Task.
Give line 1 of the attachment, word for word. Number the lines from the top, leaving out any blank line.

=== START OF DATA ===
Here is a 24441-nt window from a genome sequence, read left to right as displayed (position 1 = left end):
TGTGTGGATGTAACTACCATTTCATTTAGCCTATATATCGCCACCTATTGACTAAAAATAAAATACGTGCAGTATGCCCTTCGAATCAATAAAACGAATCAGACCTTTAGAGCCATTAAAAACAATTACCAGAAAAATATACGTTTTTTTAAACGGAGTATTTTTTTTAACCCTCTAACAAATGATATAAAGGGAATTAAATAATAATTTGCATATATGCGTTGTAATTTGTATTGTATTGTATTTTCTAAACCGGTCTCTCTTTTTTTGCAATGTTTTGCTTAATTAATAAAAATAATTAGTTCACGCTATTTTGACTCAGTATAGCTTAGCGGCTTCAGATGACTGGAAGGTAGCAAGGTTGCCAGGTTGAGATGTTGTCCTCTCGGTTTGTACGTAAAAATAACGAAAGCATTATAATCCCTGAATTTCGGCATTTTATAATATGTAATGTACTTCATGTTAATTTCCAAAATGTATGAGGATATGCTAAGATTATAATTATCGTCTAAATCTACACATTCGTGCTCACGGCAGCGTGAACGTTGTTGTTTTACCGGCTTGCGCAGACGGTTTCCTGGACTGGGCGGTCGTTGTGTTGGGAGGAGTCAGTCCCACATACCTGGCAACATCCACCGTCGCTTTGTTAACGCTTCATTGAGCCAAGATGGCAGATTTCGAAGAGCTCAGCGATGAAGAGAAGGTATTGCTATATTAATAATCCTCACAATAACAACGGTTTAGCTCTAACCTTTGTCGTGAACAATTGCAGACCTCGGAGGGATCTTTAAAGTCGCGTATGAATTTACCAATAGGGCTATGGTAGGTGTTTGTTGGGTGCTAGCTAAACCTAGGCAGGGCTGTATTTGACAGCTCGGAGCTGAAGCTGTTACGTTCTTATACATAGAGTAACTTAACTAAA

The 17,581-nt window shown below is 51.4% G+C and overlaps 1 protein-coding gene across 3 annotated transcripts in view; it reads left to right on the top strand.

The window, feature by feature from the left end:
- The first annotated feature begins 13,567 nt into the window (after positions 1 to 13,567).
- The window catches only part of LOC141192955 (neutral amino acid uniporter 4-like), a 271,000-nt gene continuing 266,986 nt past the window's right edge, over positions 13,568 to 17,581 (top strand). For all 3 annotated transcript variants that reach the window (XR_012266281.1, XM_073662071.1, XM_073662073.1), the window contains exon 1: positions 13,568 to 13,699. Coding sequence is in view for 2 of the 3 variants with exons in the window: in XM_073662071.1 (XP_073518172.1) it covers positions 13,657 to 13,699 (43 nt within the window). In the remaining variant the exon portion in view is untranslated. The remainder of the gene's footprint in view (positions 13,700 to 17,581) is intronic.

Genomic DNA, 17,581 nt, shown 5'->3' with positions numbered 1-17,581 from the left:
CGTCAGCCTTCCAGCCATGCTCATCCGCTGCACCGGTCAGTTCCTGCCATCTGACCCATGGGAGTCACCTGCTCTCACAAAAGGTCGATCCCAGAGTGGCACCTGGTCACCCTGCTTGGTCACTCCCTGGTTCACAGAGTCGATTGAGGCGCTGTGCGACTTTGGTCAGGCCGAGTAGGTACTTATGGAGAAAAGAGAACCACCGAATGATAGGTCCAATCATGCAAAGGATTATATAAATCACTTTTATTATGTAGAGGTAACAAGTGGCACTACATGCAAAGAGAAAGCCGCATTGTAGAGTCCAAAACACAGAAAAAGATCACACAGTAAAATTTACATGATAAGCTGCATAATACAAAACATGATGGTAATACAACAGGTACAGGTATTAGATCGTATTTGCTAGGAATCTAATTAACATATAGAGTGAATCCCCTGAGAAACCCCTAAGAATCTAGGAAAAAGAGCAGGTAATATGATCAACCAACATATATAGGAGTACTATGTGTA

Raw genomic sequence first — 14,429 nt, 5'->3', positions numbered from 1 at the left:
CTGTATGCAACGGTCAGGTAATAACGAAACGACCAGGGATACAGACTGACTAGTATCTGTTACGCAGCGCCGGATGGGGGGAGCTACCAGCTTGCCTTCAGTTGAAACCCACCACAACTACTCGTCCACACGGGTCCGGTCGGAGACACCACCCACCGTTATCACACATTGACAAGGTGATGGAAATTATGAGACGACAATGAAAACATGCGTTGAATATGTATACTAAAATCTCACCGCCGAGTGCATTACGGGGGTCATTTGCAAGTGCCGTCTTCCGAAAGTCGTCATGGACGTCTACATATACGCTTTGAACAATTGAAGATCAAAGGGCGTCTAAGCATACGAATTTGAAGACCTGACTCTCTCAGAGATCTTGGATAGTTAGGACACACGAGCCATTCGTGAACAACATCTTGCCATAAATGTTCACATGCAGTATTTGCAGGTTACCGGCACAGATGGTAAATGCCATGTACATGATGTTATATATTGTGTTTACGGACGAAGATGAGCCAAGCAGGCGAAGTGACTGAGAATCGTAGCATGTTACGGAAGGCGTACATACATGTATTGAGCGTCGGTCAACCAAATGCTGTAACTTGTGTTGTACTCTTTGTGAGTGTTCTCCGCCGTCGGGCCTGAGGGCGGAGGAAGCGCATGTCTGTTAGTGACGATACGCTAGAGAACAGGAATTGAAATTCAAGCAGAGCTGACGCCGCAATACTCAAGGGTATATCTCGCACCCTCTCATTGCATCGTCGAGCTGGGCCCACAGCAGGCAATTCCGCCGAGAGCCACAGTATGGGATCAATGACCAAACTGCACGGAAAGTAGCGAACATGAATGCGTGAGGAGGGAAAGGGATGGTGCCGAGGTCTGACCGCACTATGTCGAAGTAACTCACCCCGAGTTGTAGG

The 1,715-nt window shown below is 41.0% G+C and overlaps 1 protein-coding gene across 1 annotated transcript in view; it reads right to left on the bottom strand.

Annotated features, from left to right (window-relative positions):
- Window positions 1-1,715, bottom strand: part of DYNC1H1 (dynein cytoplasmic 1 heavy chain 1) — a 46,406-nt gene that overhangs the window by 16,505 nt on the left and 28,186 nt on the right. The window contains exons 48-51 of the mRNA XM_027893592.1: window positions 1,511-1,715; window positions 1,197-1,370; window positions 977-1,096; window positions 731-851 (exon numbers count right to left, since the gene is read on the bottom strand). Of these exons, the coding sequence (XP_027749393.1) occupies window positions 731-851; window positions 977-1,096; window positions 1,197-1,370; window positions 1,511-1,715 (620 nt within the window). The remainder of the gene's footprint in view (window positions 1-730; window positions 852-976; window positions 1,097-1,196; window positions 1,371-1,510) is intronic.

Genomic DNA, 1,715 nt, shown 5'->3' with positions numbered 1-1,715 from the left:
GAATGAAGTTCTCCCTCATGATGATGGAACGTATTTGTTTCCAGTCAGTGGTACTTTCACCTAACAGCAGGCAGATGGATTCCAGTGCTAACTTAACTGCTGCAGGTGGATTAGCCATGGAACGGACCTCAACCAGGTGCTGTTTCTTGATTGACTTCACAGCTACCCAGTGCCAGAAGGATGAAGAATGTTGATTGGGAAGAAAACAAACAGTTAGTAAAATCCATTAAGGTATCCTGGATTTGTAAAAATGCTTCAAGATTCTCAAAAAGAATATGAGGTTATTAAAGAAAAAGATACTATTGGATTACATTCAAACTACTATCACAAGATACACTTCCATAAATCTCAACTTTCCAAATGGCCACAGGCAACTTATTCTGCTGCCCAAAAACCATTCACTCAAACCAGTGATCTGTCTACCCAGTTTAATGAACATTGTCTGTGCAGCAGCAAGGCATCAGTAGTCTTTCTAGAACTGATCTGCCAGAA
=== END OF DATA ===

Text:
Here is a 24441-nt window from a genome sequence, read left to right as displayed (position 1 = left end):